Construction of the world’s largest nuclear fusion rocket engine has begun

Construction of the world’s largest nuclear fusion rocket engine has begun

Nuclear fusion propulsion technology has the potential to revolutionize space travel in terms of speed and fuel use. The same kinds of interactions that power the Sun could cut travel time to Mars in half, or make a trip to Saturn and its moons take only two years instead of eight.

It’s incredibly exciting, but not everyone is convinced it will work: The technology needs extremely high temperatures and pressures to work.

To help prove the feasibility of the technology, the world’s largest fusion rocket engine has already been built by Pulsar Fusion in Bletchley, UK.

The chamber, which is about 8 meters (26 ft) long, is scheduled to begin filming in 2027.

As you might expect, replicating the sun inside a rocket isn’t easy. At the heart of propelling nuclear fusion is superheated plasma trapped within an electromagnetic field, and scientists are still trying to figure out how to do this steadily and safely.

“The difficulty is learning how to hold and confine the super-hot plasma within an electromagnetic field,” says James Lambert, CFO of Pulsar Fusion. “The plasma behaves like a weather system in that it is difficult to predict using conventional techniques.”

Machine learning can help make this wild weather box a little easier to map. Pulsar Fusion has partnered with Princeton Satellite Systems in the US to use supercomputer algorithms to better predict how plasma will behave and how it can be controlled with greater precision.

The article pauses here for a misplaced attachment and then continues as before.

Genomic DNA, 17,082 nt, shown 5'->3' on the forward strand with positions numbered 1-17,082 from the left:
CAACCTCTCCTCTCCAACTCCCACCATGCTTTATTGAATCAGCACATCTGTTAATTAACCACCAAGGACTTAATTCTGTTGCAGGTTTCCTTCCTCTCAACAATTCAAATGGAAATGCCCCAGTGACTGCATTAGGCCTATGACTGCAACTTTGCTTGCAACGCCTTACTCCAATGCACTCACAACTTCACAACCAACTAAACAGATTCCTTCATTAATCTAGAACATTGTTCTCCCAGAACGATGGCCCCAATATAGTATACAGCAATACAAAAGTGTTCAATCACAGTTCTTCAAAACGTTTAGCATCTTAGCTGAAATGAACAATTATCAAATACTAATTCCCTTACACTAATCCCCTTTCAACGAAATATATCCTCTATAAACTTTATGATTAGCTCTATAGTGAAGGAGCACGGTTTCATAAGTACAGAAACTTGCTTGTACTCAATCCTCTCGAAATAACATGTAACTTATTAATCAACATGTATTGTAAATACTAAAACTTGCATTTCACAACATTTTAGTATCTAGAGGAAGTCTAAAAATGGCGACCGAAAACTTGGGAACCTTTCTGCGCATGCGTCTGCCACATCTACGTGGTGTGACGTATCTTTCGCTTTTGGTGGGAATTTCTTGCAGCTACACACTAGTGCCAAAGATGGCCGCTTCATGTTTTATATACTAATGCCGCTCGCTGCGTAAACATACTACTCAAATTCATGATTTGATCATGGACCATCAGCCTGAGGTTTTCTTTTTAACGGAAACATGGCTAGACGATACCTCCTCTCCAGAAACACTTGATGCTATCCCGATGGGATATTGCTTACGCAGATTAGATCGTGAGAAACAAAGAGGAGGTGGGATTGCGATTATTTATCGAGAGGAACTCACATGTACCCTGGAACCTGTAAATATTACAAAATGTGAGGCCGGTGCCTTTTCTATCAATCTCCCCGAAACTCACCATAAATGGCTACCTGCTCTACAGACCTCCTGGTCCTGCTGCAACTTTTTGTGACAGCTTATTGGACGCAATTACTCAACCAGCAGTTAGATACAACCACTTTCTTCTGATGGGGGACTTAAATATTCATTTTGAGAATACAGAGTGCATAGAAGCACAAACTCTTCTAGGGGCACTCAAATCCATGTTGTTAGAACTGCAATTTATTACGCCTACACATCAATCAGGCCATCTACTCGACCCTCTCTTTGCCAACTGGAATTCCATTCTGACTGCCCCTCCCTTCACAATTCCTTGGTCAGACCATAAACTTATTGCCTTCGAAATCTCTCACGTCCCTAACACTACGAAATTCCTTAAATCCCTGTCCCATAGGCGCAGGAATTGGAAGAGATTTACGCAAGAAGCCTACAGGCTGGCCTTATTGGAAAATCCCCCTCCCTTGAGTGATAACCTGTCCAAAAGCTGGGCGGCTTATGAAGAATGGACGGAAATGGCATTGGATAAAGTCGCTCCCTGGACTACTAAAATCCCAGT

If scientists can get everything to work as planned, temperatures of hundreds of millions of degrees Celsius will be reached in the room, making it hotter than the sun. The extra energy released can propel missiles to speeds of up to 500,000 miles (804,672 kilometers) per hour.

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The specific type of drive we’re talking about here is a Direct Fusion Drive (DFD), where charged particles create an impulse directly, rather than converting it into electricity. It is more efficient than other options, and because it is powered by atomic isotopes, it does not require a large fuel payload.

“You have to ask yourself, can humanity merge?” Pulsar Fusion CEO Richard Dinan told TechCrunch. “If we can’t, it’s all irrelevant.”

“If we can—and we can—fusional propulsion is absolutely inevitable. It is irresistible to human evolution from space.”

In addition to making the round trips to and from planets much shorter, nuclear fusion also promises to provide nearly unlimited clean energy for life here on Earth.

However, scientists believe that it will be shown first in space, where the absence of any atmosphere and very cold temperatures lead to interactions.

Written by David Nield
Posted in ScienceAlert

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